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Random Thoughts of an ASP.Net Code Monkey

An ASP.net Code Monkey Goes to Tech Ed 2006 - Final Day (Day 4) - Sessions

November 11, 2006 00:50 by Andrew Westgarth

Today I have participated in the following:

  • Optimizing Performance and Scalability of Distributed .NET Applications - Ingo Rammer
  • Web Accessibility in the AJAX Age - Cynthia Shelly
  • DEMO: IIS 7.0: The Net .NET Extensibility Interfaces - Thomas Deml
  • Visual Studio 2005 - Advanced Data Access Techniques - Jay Schmelzer

Today I enjoyed Thomas' session on IIS7 Extensibility and will definitely look into this further as I look at examples and visit the IIS Community Site and will post further details about this topic. Thomas walked us through a way of creating a photo album application using a HTTP Handler, image files and IIS. This was really powerful but also simple. Watch this space for more information.

Ingo's performance session was very interesting. He showed ways of using utilities such as Fiddler to inspect traffic and determine where problems are occurring in .NET Applications. He also demonstrated using SQL Profiler and how to inspect memory using CLRProfiler. In one example he showed which version of a web grid, from commercial supplier with loads of enhancements, uses the most memory per instantiation! This was very enlightening and showed further methods with which third party controls should be compared when selecting the right control for the job.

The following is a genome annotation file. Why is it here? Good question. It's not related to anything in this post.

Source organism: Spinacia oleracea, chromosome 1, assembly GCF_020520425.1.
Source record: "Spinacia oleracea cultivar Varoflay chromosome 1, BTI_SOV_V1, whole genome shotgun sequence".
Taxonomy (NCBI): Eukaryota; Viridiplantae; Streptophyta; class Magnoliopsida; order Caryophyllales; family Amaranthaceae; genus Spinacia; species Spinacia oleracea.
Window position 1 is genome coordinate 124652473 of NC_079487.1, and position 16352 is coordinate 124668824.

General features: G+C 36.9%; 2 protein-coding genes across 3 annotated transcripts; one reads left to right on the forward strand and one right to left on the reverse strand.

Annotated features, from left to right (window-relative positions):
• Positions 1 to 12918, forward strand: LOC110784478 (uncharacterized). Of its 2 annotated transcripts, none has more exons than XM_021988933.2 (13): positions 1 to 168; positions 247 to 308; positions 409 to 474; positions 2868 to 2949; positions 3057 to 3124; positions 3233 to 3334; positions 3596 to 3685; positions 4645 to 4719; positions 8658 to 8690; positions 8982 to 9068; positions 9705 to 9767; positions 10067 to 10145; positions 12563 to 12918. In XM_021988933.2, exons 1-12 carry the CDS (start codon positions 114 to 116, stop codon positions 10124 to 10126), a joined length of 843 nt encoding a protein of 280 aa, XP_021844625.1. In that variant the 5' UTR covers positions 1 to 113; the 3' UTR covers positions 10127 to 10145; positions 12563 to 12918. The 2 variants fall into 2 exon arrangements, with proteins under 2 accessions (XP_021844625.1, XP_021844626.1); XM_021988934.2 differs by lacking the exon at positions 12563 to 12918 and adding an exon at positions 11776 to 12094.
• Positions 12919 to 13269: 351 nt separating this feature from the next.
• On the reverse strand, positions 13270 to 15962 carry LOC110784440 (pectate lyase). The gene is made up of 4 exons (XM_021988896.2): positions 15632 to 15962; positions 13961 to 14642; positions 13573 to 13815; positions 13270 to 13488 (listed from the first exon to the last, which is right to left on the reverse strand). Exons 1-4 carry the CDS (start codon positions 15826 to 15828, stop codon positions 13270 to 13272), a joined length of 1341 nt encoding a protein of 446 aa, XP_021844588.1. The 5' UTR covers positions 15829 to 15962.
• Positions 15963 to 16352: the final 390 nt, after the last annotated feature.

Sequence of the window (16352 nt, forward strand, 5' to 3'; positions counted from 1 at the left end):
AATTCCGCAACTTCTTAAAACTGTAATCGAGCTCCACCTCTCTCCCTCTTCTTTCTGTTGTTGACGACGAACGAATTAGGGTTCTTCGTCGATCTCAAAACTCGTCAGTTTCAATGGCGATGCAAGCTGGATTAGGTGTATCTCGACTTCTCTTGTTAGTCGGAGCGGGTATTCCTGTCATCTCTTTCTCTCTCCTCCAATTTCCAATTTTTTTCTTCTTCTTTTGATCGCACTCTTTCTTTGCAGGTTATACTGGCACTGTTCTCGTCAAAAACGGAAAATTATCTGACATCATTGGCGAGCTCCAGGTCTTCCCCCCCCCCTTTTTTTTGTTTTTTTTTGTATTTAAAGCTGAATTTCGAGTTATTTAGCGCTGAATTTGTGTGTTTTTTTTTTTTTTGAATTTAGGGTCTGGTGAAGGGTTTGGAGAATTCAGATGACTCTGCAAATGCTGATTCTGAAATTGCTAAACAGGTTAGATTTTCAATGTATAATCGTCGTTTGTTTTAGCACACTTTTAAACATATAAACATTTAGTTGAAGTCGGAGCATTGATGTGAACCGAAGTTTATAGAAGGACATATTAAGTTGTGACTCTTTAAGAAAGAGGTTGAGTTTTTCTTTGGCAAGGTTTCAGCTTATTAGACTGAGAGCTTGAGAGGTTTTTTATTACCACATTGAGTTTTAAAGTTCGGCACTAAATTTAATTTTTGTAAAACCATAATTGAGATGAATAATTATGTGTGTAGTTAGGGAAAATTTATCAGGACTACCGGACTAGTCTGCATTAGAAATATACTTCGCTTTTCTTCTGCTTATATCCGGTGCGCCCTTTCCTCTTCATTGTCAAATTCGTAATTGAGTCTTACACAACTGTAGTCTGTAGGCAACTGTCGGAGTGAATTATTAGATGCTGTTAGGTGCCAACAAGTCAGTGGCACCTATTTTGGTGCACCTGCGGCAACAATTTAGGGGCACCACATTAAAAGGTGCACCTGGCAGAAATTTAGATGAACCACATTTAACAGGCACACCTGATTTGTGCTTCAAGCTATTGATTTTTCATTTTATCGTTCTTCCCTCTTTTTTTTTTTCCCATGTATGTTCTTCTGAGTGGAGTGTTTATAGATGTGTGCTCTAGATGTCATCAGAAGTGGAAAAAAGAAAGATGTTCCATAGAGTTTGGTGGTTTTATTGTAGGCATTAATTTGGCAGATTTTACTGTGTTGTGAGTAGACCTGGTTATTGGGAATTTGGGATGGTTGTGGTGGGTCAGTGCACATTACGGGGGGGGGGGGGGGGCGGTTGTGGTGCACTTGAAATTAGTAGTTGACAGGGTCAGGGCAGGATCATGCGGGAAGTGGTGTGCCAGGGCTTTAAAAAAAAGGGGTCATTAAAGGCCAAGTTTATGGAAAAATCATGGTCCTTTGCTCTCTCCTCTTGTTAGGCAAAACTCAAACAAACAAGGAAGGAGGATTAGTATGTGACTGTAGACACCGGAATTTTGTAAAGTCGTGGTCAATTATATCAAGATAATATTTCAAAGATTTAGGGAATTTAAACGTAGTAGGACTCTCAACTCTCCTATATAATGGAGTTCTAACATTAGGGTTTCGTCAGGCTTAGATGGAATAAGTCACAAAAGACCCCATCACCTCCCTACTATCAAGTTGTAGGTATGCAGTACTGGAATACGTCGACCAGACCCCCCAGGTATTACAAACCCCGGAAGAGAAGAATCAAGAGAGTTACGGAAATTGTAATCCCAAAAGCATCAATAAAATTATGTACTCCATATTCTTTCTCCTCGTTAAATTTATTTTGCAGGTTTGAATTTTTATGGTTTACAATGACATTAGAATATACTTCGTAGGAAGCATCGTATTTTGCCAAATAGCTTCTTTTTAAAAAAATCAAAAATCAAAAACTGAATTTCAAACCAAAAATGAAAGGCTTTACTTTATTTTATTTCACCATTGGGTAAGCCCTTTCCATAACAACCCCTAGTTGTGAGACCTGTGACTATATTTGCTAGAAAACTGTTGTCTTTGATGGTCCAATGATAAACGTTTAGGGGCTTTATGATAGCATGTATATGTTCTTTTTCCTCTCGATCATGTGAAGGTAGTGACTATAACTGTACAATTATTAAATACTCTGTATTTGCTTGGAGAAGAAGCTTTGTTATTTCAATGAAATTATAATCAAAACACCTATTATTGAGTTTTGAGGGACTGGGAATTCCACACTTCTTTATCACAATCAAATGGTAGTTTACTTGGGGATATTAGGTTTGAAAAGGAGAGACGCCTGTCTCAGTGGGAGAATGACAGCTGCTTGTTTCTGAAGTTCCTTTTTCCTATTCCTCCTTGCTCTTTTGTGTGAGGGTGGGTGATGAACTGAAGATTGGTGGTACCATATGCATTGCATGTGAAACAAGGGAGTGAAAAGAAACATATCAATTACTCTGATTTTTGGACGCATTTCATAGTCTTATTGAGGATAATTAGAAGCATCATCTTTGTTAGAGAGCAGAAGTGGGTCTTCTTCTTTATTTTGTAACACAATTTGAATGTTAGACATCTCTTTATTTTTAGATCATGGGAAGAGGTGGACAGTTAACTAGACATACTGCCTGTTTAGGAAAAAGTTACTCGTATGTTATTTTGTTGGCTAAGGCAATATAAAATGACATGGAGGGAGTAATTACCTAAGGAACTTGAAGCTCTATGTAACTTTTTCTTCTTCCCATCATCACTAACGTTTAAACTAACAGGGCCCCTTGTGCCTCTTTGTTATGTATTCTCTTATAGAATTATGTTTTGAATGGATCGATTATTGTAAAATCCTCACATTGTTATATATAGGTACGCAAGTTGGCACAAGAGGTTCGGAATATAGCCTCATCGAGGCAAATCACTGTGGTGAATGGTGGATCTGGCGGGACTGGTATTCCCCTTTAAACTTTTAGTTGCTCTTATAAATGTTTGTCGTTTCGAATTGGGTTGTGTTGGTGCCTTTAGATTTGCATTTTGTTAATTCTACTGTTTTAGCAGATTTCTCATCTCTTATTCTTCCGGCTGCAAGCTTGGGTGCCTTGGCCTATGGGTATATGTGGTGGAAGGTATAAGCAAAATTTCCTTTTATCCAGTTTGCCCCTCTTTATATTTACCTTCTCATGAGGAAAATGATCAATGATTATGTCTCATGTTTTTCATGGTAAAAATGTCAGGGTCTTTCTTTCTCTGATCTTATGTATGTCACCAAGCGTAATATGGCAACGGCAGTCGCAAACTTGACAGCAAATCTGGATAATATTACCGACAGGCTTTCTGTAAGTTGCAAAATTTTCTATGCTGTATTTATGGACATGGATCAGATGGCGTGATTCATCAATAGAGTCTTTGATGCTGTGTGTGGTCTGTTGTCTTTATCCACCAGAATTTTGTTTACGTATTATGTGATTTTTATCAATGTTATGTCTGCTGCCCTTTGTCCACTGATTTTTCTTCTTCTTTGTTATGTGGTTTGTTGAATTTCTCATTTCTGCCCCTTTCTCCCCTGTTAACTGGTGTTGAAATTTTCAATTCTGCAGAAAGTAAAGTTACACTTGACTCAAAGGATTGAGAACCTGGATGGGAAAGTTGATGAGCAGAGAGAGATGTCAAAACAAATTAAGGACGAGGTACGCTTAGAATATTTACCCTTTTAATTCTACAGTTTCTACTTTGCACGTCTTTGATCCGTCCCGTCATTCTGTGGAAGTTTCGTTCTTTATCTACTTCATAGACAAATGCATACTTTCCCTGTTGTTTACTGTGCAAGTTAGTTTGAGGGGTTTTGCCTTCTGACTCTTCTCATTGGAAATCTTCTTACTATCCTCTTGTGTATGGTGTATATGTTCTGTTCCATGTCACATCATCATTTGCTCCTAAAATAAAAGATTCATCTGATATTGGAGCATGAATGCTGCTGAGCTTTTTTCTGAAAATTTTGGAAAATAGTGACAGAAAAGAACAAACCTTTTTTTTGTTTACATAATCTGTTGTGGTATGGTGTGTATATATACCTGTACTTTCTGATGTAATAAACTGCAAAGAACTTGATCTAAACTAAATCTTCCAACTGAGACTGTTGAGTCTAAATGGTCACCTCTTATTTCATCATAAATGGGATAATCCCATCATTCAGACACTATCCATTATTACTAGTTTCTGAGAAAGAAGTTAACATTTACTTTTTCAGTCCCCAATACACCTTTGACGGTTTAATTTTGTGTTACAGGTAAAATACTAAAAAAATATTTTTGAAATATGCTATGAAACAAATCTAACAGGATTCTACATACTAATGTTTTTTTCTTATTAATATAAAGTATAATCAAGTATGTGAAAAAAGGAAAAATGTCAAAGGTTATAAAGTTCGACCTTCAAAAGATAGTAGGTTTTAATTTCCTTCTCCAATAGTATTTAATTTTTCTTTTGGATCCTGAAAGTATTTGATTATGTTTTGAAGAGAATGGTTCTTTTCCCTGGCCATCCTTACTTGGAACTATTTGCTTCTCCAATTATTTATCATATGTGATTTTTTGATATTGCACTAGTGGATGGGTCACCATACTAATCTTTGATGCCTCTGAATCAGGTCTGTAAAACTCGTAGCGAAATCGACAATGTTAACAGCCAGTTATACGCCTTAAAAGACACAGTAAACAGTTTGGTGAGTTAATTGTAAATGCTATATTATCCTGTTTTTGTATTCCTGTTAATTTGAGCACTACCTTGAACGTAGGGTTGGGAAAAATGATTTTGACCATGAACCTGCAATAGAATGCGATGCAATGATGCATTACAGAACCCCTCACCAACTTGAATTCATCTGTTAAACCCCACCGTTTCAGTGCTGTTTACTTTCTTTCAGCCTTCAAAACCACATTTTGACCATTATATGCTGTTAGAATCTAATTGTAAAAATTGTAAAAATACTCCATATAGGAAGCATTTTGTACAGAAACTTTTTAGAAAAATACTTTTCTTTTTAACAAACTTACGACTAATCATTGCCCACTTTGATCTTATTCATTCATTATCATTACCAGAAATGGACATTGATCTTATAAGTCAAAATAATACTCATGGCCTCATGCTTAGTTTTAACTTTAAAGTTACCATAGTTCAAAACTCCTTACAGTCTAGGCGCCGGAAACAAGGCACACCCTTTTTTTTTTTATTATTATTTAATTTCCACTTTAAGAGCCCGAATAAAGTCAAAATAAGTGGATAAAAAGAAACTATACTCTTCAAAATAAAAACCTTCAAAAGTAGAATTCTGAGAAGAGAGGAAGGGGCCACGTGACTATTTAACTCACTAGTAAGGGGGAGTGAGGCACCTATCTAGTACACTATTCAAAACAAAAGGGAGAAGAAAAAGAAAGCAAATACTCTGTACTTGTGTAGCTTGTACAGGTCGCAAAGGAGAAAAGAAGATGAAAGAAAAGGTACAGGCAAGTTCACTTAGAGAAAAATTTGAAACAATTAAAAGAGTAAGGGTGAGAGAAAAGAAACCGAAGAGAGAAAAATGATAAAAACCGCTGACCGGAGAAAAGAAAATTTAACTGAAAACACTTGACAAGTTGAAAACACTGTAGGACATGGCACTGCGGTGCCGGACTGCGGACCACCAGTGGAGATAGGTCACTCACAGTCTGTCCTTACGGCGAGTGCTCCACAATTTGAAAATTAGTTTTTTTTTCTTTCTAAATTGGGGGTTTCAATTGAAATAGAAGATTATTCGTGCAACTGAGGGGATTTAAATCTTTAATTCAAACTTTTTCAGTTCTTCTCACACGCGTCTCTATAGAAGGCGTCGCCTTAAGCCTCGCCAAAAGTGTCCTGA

Jay, took us through building a data driven application and demoed the use of the dataset designer in Visual Studio 2005 to build a Data Access Layer. He also showed us how to use entity relationships to enforce data integrity and validation. This was a very clear tutorial/demo and one I'll be looking to port to a web equivalent as the demo was a windows forms app. I haven't used the dataset designer and I tend to write my own DALs so I will be looking at this and determining it's suitability for my work.

I am quite aware of the work of the W3C and it's WCAG for accessibility and indeed having worked in the Public Sector and having studied the topic at University I am very focussed on building accessible websites. Unfortunately Cynthia's session left me feeling that I had wasted an opportunity to see something else. Whilst the session was very good at outlining approaches developers should use when developing websites, I wanted to see how to make AJAX accessible and unfortunately this was covered in less than fifteen minutes towards the end of the session and was covered too quickly. I will post the method for this after I have reviewed the slides and have gathered my thoughts as my initial gut reaction was that a good solution has not been provided.



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The opinions expressed herein are my own personal opinions and do not represent my employer's view in anyway.

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